BROWNSVILLE, Texas (ValleyCentral) — On Monday, a cyber security firm reported a Russian ransomware gang hacked the Brownsville Public Utility Board (BPUB).
Ransomware is a type of virus that attacks its victims at random usually through opening a spam email, according to Brett Callow, an Emsisoft threat analyst.
“Most ransom attacks are completely random,” said Callow. “They are the result of somebody opening a spam email.”
Emsisoft is similar to a watchdog group, the company is based in New Zealand and keeps track of ransomware attacks across the globe.
Callow notified ValleyCentral on Monday that the Russian ransomware gang LockBit listed BPUB on their website indicating BPUB’s information will be leaked if a ransom is not paid.
When we asked BPUB if they were aware of the breach in security, they did not confirm nor deny it until later on Monday night.
“Data security incident that impacted our systems, upon learning of the issues we did take immediate steps to make sure our environment was protected, we reach out to outside cyber security and data privacy professionals.”Ryan Greenfeld, marketing and communications manger at BPUB
Though Greenfeld said they are investigating the incident, current customers’ information is safe.
“This investigation is going on, we are confident that our environment is currently secure,” said Greenfeld. “We are continuing to investigate and when we learn which data if any was compromised we will make sure to let our customers know.”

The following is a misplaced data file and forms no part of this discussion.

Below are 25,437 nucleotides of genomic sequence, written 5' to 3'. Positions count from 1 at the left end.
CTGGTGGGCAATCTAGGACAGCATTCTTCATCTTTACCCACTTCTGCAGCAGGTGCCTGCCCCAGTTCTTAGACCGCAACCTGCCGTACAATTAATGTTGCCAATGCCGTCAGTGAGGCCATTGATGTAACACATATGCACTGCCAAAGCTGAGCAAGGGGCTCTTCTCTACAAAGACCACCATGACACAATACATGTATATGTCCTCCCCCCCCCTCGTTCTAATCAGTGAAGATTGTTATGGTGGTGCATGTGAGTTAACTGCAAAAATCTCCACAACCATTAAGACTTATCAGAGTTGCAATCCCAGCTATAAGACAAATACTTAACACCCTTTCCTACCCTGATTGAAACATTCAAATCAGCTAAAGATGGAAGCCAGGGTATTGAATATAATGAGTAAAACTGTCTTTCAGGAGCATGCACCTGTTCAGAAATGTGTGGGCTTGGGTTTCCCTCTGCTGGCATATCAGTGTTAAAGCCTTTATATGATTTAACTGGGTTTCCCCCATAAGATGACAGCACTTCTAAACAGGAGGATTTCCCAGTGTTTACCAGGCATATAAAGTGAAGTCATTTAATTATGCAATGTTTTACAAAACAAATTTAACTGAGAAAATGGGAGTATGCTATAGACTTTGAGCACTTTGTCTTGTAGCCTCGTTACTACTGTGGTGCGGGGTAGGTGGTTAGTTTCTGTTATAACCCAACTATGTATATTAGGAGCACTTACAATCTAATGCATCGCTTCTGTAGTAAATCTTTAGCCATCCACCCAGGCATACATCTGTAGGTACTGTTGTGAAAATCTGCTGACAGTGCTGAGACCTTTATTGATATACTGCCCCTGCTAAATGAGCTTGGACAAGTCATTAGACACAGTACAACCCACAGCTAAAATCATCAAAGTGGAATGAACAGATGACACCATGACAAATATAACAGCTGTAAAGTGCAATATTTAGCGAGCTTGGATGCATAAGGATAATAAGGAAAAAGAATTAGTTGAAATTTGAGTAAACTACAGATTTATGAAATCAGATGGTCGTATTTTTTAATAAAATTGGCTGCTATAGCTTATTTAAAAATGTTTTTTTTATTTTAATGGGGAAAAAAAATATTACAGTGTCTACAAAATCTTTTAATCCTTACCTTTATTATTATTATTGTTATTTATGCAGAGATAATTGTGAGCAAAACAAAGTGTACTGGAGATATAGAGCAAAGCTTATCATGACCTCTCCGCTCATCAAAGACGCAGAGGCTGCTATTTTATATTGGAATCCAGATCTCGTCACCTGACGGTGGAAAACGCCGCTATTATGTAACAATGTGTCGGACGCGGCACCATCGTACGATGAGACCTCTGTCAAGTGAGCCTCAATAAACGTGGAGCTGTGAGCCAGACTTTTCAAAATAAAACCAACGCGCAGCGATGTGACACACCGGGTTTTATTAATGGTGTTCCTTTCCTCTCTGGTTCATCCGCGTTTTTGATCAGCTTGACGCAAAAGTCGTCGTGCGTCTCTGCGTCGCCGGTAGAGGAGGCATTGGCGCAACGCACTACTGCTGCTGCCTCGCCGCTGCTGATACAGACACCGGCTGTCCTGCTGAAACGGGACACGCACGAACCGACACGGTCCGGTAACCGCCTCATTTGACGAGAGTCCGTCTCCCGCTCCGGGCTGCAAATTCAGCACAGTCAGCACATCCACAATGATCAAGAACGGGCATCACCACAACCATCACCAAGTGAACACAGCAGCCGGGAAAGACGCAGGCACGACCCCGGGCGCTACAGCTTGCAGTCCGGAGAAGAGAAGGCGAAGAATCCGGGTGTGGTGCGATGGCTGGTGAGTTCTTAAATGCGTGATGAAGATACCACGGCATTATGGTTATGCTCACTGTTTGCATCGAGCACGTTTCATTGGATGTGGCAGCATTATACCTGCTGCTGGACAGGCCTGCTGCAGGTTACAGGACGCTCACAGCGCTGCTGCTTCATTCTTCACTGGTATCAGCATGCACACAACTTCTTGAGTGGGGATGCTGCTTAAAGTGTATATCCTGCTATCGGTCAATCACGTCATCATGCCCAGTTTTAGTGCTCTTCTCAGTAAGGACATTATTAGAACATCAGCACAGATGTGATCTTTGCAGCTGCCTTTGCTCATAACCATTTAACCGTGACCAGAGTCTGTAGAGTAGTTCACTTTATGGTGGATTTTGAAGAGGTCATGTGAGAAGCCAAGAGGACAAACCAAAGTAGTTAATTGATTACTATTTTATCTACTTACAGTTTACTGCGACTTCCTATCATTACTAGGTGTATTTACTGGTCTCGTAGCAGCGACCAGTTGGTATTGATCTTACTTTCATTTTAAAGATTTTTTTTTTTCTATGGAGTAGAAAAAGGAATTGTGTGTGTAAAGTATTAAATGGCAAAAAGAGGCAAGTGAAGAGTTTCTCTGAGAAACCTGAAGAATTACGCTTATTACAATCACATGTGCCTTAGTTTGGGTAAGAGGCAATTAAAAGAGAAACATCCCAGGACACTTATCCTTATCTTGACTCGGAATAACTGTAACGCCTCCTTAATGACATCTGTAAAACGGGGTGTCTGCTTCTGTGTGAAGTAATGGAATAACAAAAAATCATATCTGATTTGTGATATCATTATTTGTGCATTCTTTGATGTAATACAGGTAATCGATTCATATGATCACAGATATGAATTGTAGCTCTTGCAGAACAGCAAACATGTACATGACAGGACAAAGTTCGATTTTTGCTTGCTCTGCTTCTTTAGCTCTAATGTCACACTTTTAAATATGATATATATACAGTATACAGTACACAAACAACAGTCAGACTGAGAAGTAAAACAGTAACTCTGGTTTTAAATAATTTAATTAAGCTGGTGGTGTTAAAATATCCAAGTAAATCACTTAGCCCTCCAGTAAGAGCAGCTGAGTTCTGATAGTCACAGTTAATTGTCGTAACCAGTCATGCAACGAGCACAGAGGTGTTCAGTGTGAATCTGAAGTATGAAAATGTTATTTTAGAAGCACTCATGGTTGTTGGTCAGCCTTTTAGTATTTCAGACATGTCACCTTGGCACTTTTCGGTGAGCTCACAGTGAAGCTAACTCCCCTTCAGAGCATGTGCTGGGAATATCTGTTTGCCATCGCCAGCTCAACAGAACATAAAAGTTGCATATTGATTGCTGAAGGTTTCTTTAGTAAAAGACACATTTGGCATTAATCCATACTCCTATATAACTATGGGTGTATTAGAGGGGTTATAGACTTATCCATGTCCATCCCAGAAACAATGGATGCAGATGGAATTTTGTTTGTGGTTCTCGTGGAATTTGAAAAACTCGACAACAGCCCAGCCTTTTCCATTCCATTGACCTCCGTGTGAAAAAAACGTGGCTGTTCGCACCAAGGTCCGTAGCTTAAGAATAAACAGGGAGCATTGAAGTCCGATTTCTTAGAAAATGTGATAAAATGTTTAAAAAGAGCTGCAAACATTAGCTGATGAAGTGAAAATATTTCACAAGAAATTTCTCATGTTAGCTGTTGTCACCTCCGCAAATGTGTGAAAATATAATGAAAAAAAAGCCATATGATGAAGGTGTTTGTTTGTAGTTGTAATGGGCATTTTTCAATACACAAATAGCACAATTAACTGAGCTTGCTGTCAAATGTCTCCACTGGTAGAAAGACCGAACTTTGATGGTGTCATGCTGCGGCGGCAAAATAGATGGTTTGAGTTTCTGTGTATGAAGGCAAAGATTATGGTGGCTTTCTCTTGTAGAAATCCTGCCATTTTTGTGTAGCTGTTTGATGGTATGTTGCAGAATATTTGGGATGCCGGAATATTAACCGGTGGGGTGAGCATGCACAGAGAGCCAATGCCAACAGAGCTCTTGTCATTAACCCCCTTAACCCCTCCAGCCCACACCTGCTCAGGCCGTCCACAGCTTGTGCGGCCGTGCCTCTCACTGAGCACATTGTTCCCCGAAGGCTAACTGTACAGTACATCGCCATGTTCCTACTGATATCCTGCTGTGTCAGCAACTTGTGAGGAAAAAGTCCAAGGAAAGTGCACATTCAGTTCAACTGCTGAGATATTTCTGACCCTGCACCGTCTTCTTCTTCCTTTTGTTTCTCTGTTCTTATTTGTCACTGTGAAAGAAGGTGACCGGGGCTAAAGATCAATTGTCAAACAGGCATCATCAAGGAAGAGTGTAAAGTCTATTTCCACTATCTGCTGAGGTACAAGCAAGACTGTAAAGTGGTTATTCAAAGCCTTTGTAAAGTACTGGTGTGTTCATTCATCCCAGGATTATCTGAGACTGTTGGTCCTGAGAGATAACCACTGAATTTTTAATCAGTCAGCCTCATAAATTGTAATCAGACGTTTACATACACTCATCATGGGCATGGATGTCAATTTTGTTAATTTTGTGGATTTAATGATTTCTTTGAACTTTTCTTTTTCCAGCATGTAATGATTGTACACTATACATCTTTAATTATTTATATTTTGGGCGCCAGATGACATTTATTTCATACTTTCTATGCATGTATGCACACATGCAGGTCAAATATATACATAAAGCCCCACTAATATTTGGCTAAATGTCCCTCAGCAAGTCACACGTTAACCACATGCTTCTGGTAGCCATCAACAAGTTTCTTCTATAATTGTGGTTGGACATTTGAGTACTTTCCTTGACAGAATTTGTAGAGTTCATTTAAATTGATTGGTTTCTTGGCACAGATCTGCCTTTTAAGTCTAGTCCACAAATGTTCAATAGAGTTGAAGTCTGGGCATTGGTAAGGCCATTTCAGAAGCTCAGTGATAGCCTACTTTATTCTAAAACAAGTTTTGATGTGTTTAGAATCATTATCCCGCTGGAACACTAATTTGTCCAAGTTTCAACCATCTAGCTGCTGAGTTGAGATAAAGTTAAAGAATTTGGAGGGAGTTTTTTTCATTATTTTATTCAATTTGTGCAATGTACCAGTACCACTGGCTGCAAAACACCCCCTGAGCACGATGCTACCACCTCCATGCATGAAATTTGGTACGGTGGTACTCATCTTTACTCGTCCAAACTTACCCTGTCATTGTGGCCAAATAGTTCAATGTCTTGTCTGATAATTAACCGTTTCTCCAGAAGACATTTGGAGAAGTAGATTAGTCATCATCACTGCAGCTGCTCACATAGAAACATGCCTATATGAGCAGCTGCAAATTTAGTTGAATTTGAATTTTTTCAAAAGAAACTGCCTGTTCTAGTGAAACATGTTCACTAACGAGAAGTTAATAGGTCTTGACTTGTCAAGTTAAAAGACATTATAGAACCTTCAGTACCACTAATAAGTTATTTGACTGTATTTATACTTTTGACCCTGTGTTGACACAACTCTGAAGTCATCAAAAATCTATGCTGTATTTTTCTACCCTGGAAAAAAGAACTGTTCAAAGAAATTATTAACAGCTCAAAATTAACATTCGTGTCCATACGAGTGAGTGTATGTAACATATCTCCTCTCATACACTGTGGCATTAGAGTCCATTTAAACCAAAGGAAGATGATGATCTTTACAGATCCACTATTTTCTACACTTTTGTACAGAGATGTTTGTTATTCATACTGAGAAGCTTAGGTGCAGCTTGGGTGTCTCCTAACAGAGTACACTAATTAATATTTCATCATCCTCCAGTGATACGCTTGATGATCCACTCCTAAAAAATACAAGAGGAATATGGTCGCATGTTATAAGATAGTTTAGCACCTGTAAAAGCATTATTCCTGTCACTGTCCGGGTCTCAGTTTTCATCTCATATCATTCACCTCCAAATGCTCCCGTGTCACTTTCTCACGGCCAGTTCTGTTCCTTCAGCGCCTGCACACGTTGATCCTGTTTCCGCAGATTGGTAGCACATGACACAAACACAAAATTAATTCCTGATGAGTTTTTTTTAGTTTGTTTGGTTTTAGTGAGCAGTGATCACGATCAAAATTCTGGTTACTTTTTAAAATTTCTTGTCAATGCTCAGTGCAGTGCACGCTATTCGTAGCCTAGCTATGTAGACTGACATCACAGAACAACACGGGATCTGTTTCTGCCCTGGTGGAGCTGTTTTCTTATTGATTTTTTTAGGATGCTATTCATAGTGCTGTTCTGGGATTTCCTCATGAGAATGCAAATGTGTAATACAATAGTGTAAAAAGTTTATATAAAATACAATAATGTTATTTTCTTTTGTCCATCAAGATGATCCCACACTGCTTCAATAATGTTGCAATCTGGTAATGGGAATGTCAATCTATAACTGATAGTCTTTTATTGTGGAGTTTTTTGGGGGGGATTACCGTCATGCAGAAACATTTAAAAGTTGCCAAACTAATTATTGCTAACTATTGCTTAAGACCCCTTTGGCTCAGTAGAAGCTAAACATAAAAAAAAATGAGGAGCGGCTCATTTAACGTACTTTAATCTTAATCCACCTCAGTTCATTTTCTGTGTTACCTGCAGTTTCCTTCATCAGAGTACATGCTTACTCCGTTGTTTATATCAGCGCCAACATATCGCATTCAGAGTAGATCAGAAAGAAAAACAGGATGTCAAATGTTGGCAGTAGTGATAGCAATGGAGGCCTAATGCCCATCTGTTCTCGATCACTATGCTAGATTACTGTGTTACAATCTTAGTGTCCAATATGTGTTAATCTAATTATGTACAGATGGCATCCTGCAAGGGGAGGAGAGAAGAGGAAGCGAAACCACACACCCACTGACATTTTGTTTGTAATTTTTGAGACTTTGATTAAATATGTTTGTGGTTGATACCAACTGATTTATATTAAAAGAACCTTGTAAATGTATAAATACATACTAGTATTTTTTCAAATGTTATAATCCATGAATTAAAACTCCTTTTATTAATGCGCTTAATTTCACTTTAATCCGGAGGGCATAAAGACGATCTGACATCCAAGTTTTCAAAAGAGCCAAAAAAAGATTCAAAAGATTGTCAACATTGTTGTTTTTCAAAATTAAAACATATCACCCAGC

Callow said that Emsisoft believes LockBit is based in Russia after learning some hackers spoke Russian.
LockBit is an affiliate operation according to Callow, meaning though they make the ransomware in Russia they hire people around the world to send the virus to different entities.
“They use that stolen information as additional leverage to extort payments. They threaten they will release it online unless the organization pays,” said Callow. “So even if BPUB can recover its data through back up they still have to figure out what to do about the stolen data.”
Callow said LockBit has gained in popularity recently but has no correlation to the war happening between Russia and Ukraine.
BPUB said they do not have any more details yet, but plan to publish any new information learned from the investigation.